On this day in Yorkshire 1946

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Lorry Swept over Road by Flood

A BRADFORD man and his companions had to swim from their 15 cwt. lorry when a river broke its banks near Wooler, Northumberland today.

Mr. P. J. Melvin, of Belle Vue Barracks, Bradford, was a passenger in the lorry, which was being taken to Wooler to collect rations for the officers’ mess at the Northern Command Cadets’ Camp at Boulmer.

The night’s rain had flooded acres of land and miles of road in the county, and, after descending a steep hill near East Lilburn, the depth of flood water was tested and found to be one foot.

The vehicle was travelling slowly when the River Breamish, which at that point is slightly higher than the road, broke through the banks and the lorry was flooded to a depth of several feet and immediately stopped.

Mr. Melvin, with two officers, a sergeant and the driver had to swim to higher ground.

They were helped by a farmer and later taken to Wooler.

The lorry was dragged away by a farm tractor which was able to plough through the water because of its high engine and exhaust.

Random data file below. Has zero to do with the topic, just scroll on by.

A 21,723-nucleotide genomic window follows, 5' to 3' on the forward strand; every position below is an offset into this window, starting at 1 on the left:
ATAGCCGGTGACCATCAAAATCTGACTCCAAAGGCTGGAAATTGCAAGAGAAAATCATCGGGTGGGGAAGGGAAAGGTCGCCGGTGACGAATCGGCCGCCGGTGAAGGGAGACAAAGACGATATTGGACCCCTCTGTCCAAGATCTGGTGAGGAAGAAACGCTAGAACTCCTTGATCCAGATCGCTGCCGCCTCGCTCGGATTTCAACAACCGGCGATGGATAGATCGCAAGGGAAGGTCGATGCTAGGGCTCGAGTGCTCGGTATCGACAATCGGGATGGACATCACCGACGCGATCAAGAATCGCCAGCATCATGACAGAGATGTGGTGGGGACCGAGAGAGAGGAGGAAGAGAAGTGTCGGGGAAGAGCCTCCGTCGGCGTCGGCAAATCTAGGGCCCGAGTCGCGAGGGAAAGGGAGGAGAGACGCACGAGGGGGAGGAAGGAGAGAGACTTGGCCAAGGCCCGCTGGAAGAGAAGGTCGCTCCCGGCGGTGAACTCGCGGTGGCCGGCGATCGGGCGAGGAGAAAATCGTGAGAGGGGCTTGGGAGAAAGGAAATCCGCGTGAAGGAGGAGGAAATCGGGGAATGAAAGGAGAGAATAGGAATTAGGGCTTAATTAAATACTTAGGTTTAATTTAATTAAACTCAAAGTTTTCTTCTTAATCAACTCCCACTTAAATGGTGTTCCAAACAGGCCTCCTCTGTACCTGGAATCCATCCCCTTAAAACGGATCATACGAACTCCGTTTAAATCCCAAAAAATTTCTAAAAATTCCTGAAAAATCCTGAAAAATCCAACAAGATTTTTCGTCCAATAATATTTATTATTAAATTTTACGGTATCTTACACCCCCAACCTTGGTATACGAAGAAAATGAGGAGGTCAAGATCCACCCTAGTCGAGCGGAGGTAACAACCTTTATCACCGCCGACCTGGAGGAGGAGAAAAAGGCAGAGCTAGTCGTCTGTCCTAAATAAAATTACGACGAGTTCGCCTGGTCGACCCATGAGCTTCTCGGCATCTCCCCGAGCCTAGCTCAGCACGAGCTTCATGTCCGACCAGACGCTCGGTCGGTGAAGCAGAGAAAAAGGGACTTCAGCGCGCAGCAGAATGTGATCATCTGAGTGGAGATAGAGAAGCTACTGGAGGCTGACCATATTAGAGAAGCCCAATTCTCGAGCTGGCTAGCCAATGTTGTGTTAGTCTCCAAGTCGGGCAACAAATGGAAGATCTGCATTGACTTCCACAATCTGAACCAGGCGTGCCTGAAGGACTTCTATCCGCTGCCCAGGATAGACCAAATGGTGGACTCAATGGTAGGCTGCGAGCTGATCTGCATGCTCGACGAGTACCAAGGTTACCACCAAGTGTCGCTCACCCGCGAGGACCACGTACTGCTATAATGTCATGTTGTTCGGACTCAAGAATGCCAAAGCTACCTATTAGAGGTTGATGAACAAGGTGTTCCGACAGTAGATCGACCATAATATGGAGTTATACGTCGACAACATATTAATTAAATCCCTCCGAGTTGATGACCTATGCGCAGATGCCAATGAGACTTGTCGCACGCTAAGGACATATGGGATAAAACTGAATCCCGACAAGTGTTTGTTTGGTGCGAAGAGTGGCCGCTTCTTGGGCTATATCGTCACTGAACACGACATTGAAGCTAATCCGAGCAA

Had the lorry gone some yards further, over a bridge, the water would almost certainly have covered it.

Mr. Melvin told me on his return camp “We tried to push the truck to a position from which we might able to make headway, but we were unable to make any progress so we got back into the vehicle. All of a sudden the truck moved laterally to the left, possibly after subsidence either of the roadway or of ground the vicinity.

Water came into the truck and rapidly mounted higher and higher. The flood was four to five feet high.

“Lieut. Griffin said: ‘We shall have to swim for it.” so we got into the water again. Partly swimming, partly wading up to our necks, we managed to make the 50 yards to the higher ground.

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